Things were different then. Of course Gaza was hostile and the army checked the fence daily, but during the watermelon harvest, we drove into Gaza on tractors, pulling loads of watermelons to the packing facility on the other side.

Those days are long gone, of course, as are my own days on kibbutz. I was there two years, which included six months of army service (artillery) to prepare me for reserve service which didn't fully end until I was fifty-six, by which time my service was driving a jeep for combat troops in the Judean Hills. The last years, I served as a volunteer because I thought it was the right thing to do.

Back in my artillery days, we generally did - in addition to training - about three weeks each year patrolling in Gaza, including in Gaza City itself. We could walk freely, with our guard up, in most parts of Gaza. It was rare indeed when we encountered hostile activity. They knew better than to try.

My next stop was Yeroham, a development town deeper in the south. Where the promise of tomorrow was always just out of reach.

I was there for five years, working mostly in the Beer Sheva offices of a company whose chemical plants were at the Dead Sea and nearer Beer Sheva in the middle of nowhere. "Nowhere" being the desert, but it was becoming home.

That was followed by eleven and a half years in Arad, a much larger town - now a city - east of Beer Sheva. And I spent more time in the desert and on its roads. The paved and the unpaved.

Occasionally I would pick up hitchhiking elderly Beduin men and a couple of times Beduin stopped to help when I had car trouble.

After eighteen and a half years living and working in the south, I moved to Elazar, in Gush Etzion, a bloc of communities about fifteen minutes south of Jerusalem. It is a community where you have to be accepted for membership. I declined.

For sixteen years I lived there while working in Yeroham. Most of the time, I would leave at 4:15 in the morning, drive to Beer Sheva, go to a 5:40 minyan and ride the 6:35 company bus to Yeroham, where work began at seven. There were a few years when I did that only three days a week - the other two days I'd work late and sleep over in Yeroham.
Often I would drive all the way to the office. The road through Susya had all of two stop signs from start to finish.

I felt as though I owned those roads of the Southern Hevron Hills. At first, there was no by-pass road and I would drive through the city of Hevron itself, especially when I'd stop to see my mother in Arad on the way home. The early morning fog was mine. The view of the fog from the mountaintop into the valley made Arad look like Teverya on the edge of Lake Kinneret.

During the run-up to Ariel Sharon's infamous expulsion of the Jews from Gush Katif fourteen years ago, I spent some nights and days among the protestors.

I participated in the human chain from Gaza to Jerusalem to protest Sharon's refusal to accept the results of the referendum which had rejected his plan.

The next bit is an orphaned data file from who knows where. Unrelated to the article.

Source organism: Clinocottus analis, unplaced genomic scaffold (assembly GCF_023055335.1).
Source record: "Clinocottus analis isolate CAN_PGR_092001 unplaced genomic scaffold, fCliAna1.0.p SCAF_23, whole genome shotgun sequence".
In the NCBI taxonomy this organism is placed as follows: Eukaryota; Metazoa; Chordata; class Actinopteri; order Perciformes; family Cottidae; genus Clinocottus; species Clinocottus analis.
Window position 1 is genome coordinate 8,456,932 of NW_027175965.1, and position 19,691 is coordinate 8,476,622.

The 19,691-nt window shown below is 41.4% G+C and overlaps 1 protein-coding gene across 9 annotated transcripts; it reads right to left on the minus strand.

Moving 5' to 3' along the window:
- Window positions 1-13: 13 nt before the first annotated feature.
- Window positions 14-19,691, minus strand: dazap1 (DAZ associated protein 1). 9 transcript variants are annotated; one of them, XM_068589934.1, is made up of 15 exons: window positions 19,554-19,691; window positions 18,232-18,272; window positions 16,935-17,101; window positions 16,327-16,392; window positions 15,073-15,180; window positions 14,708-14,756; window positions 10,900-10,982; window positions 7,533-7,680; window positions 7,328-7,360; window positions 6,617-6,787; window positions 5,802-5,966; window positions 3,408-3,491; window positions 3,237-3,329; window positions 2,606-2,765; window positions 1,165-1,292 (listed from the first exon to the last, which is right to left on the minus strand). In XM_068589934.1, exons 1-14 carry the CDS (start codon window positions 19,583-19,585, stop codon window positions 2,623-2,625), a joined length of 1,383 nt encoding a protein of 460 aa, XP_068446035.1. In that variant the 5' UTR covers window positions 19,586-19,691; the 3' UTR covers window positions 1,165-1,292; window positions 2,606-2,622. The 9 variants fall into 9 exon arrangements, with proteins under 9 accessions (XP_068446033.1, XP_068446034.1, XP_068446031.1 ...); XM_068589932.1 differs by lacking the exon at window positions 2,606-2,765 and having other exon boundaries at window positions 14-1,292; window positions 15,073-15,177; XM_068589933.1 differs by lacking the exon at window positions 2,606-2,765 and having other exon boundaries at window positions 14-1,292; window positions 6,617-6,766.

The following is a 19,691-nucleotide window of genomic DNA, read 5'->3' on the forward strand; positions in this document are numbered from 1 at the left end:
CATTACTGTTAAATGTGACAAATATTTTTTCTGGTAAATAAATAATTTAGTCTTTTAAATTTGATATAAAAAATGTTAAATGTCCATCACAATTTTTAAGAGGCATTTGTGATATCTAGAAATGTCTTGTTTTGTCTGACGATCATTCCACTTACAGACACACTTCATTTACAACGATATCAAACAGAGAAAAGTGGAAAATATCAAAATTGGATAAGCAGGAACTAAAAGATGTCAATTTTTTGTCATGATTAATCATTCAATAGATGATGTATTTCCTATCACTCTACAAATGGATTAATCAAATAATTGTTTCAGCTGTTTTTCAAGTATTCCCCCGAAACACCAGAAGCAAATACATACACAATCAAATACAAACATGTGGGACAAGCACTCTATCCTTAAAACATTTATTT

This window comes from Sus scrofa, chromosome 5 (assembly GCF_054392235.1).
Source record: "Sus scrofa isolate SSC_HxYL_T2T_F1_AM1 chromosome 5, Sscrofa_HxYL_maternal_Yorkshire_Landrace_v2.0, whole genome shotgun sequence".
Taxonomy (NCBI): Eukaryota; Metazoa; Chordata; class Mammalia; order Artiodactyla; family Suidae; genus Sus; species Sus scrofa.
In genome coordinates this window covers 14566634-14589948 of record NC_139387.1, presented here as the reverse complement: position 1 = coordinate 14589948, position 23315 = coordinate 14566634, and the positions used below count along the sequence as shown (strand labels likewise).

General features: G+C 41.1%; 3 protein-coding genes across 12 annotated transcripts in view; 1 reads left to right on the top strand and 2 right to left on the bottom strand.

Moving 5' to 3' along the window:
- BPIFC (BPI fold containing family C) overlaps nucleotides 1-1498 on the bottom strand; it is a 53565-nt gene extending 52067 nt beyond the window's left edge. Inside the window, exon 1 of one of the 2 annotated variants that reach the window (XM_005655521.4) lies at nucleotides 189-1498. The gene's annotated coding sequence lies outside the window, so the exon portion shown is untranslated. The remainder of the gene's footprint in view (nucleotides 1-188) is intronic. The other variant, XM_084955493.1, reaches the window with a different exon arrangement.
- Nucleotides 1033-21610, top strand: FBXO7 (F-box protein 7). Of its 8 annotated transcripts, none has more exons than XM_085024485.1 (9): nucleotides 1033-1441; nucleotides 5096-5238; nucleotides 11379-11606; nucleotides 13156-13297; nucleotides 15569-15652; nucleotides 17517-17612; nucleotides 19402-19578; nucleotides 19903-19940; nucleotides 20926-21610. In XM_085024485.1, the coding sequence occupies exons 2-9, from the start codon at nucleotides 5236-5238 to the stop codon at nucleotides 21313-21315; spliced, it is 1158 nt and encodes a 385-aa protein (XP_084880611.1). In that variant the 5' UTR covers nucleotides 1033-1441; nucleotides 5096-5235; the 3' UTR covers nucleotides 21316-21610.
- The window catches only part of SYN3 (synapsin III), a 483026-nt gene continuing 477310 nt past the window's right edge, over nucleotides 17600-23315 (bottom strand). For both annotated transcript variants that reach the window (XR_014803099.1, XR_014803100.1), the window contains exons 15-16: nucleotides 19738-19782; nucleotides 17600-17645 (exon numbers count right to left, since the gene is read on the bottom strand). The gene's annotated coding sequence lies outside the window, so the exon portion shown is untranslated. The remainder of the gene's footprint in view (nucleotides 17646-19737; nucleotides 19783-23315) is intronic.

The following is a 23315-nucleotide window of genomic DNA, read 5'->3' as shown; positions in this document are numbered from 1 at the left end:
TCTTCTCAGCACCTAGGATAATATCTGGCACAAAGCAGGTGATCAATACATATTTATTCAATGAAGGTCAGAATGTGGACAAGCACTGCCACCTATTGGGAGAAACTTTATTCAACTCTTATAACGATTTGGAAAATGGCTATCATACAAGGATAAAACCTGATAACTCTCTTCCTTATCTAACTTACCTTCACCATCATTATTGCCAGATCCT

I was one of the tens of thousands spending nights and days at the Kefar Maimon protests - and generally I am not someone who attends protests. It was not just that we all knew that Gaza would end badly nor it was simply the government's trampling of democracy; it was also the very fact that our government was surrendering our patrimony.

A few of the Kefar Maimon protestors

And I drove in the procession escorting Yochanan Hilberg to his new grave after the expulsion. 

Since then, Gaza became what we knew it would become - and worse. Hamas took over, launching rockets and missiles into Israeli communities - most notably Sderot, but also at the smaller communities and at cities like Ashkelon, Ashdod and even Beer Sheva. They used their own civilians - including children - for cover. And they dug tunnels under the border. And we went to war - "Cast Lead," "Pillar of Defense" and "Protective Edge."

In the meantime, I had taken early retirement and no longer drove south every day. On the eleventh of Tammuz, the thirty-fifth anniversary of my aliyah, I became a resident of our eternal capital Jerusalem. I became deeply involved in genealogy and later DNA. Wrote a book. Lectured. Got on with my life.

In the past year, the Gazans have discovered a new weapon, in addition to the rockets and missiles. Balloons and kites, booby-trapped with explosives, intended to kill and maim children as well as adults. And intended to start fires.

It leaves us wondering what can we do. We as a government and we  as individuals.

After a brief respite, it started again a few weeks ago. A few people were killed in Israel, including in Ashkelon, a city of about 140,000 people - which for me was always a place to take the kids to the beach.

And Alumim's wheat fields burned. The view from Gaza, where the terrorists and their supporting civilian population celebrates.

So I decided it's time to go home. South. Ashkelon seemed like a good idea. Considering the decision was making it.

I saw two apartments for rent. Signed on one of them last night. Joined the English Speakers of Ashkelon. Devir gets married in forty days. The mover is confirmed for the following Monday. The twelfth of Tammuz, forty-six years and one day later. Eleven years after arriving in Jerusalem.

This Sunday we celebrate the fifty-second anniversary of the liberation and reunification of Jerusalem. In Psalm 137 we say:
If I forget thee, O Jerusalem, may my right hand forget its cunning. May my tongue cleave to the roof of my mouth, If I do not remember thee, if I do not raise Jerusalem above my highest joy.

All that is true and valid. But I am going home. It's the right thing to do.

Housekeeping notes
Register here.

Thursday, May 23, 2019

My Upcoming Legacy Family Tree Webinar

Wednesday in two weeks I am presenting a webinar for Legacy Family Tree. It is free but you have to register.

Legacy Family Tree has other webinars which require a paid subscription and they have just announced a 50%-off sale. The sale ends Tuesday 28 May.